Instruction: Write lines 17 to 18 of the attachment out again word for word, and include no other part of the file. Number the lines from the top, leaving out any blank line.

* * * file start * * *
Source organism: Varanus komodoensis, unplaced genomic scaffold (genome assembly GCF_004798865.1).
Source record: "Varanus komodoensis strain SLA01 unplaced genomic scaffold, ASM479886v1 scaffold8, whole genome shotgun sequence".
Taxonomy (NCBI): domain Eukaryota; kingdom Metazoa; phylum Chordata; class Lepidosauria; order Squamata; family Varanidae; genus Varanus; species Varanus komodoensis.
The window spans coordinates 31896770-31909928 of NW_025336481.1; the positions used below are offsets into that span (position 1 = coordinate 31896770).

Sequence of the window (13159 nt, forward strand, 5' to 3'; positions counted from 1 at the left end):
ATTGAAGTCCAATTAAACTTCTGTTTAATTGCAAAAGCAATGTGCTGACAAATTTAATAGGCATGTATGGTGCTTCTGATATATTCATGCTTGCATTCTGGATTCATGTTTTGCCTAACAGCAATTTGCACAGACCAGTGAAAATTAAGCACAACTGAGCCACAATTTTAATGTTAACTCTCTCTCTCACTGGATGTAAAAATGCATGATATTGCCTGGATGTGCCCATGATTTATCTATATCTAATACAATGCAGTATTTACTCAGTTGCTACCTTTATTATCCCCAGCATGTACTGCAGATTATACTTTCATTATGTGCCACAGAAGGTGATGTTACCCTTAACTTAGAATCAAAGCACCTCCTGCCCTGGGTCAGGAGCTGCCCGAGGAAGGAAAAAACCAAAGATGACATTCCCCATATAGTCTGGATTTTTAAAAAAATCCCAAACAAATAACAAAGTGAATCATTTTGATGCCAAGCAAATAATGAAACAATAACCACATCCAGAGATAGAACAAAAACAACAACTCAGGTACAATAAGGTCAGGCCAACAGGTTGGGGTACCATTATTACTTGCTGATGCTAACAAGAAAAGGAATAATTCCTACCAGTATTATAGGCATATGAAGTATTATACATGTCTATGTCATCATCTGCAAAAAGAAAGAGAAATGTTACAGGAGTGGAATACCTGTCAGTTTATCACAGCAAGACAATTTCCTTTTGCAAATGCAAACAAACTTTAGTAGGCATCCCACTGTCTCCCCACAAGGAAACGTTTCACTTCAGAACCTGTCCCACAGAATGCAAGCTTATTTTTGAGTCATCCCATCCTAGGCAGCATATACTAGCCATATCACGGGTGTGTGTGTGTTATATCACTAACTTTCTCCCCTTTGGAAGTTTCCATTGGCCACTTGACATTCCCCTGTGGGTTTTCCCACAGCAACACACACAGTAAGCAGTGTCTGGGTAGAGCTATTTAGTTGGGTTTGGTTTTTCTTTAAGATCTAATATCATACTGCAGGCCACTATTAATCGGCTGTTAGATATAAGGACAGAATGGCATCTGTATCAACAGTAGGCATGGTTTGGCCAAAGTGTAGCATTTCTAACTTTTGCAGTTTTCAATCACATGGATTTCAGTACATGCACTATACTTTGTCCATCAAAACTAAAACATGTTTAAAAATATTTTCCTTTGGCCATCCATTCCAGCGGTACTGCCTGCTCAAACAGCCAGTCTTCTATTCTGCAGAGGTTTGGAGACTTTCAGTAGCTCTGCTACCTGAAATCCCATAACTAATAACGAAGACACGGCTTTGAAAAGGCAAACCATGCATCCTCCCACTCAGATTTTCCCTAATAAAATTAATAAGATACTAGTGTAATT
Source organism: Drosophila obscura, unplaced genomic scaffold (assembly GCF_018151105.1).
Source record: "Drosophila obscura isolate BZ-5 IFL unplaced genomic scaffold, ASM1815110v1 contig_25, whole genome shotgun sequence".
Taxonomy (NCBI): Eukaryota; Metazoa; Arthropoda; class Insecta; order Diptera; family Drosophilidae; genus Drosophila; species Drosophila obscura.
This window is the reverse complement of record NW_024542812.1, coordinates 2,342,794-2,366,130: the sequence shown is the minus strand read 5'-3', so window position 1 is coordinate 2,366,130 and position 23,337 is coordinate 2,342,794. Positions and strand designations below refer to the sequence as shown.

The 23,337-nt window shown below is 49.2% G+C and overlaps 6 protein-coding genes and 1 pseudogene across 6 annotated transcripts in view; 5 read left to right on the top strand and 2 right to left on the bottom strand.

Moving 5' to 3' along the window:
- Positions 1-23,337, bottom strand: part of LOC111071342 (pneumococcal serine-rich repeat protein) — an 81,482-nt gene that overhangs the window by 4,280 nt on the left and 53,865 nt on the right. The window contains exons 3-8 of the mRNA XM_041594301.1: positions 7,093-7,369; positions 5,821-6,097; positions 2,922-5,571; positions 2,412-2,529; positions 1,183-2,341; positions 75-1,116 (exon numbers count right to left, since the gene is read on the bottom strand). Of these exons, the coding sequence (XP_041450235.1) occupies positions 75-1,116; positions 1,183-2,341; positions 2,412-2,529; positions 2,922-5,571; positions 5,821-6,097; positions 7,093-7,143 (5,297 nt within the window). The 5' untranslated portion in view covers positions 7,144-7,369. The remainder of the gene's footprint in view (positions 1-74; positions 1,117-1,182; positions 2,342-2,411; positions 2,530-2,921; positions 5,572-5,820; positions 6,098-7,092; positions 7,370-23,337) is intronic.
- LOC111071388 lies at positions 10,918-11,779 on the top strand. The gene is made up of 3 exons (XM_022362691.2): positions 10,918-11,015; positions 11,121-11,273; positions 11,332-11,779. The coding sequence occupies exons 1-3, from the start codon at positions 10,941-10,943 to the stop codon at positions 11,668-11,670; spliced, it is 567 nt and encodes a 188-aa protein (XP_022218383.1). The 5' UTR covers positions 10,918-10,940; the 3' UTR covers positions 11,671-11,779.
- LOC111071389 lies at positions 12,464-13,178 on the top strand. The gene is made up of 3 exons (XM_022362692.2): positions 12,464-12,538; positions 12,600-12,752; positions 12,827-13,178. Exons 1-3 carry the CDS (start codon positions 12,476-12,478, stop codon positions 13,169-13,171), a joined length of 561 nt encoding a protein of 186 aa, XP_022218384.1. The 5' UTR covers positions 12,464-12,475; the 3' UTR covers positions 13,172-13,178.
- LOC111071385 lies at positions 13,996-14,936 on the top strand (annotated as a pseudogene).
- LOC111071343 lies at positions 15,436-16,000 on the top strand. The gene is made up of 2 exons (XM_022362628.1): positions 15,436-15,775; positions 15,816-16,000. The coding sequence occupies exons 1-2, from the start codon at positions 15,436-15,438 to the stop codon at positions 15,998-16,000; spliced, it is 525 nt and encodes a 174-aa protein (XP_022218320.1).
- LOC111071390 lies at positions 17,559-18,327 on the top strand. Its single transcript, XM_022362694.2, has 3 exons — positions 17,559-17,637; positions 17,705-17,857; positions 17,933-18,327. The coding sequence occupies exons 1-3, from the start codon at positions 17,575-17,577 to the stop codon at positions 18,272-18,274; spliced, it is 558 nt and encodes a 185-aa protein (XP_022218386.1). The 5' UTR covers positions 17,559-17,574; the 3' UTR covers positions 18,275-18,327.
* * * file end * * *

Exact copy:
- LOC111071343 lies at positions 15,436-16,000 on the top strand. The gene is made up of 2 exons (XM_022362628.1): positions 15,436-15,775; positions 15,816-16,000. The coding sequence occupies exons 1-2, from the start codon at positions 15,436-15,438 to the stop codon at positions 15,998-16,000; spliced, it is 525 nt and encodes a 174-aa protein (XP_022218320.1).
- LOC111071390 lies at positions 17,559-18,327 on the top strand. Its single transcript, XM_022362694.2, has 3 exons — positions 17,559-17,637; positions 17,705-17,857; positions 17,933-18,327. The coding sequence occupies exons 1-3, from the start codon at positions 17,575-17,577 to the stop codon at positions 18,272-18,274; spliced, it is 558 nt and encodes a 185-aa protein (XP_022218386.1). The 5' UTR covers positions 17,559-17,574; the 3' UTR covers positions 18,275-18,327.